Port of Hamburg turns to Internet of Things to track pollution

Port of Hamburg turns to Internet of Things to track pollution

Port of Hamburg turns to Internet of Things to track pollution
Port of Hamburg turns to Internet of Things to track pollution

The Hamburg Port Authority has used IoT sensors and the cloud to collect data on air quality and used the cloud to analyze that data in a bid to combat pollution.

The authority launched an Internet of Things (IoT) pilot project in March 2016 to record the emissions of sulfur dioxide, nitrogen dioxide and fine dust at various locations in the port of Hamburg using sensors.

The technical management of the project was carried out by IoT expert Kii in partnership with AQMesh, a manufacturer of air quality measuring devices. Emission values were collected centrally over the Kii IoT platform and prepared for analysis over a period of three months. The HPA could analyze the air quality at different locations in the port and, above all, test the functionality of different environmental sensors.

Sensors were placed at three different points of the harbor. The sensors detect nitrogen dioxide, sulfur dioxide, particulate matter emissions and also provide data on temperature, air pressure or humidity, which are incorporated in later analyses by the HPA.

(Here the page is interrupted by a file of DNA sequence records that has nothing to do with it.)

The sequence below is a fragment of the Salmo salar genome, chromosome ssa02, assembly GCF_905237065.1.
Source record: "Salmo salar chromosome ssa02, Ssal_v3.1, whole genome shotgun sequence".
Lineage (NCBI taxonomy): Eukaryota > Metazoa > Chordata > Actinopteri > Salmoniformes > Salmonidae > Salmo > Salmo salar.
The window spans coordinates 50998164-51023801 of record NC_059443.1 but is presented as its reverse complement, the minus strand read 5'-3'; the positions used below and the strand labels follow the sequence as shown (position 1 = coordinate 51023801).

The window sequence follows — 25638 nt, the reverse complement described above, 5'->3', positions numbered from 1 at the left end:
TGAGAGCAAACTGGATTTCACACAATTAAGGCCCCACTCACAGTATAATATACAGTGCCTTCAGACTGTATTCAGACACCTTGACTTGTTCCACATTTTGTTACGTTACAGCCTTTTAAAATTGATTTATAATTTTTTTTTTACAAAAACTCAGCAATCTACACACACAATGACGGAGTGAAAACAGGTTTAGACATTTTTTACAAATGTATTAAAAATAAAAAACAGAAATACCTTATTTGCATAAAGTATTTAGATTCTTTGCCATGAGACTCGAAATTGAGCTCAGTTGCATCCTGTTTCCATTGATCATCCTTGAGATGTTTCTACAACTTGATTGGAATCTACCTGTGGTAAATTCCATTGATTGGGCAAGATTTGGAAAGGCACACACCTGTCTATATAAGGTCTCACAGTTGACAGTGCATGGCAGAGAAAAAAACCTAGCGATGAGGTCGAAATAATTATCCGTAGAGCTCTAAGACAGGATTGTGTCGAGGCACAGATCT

Pollution data analysis

All recorded sensor data were sent to the Kii IoT Platform via a gateway that the sensors talked to wirelessly. The Kii platform collected the data, prepared it, and made it available to HPA employees for analysis via APIs and on an intuitive web dashboard.

“The IoT pilot project has been very successful for us,” said Ulrich Baldauf, head of IT Strategy at HPA.

“We have been able to measure numerous parameters of air pollution live, e.g. the emission of particulate matter of particle size PM2.5 and PM10, or, in some cases, even nitrogen dioxides, which generally account for only 10 billionths of the total air. The Kii platform enabled us to collect the various data sources in a uniform manner and to prepare them for analysis.”

Martin Tantow, Kii EMEA general manager said the IoT pilot project has not only shown that his firm can implement complex projects in a timely and affordable manner, but also that there is a potential for real-time emission measurement for the port of Hamburg.

“Our IoT solution allowed us to install the sensors at critical points of the shipping and road network, to provide real-time visibility, and to prepare them for analysis. In Hamburg, Kii has demonstrated how effectively ports and cities can monitor air pollution through IoT,” he said.

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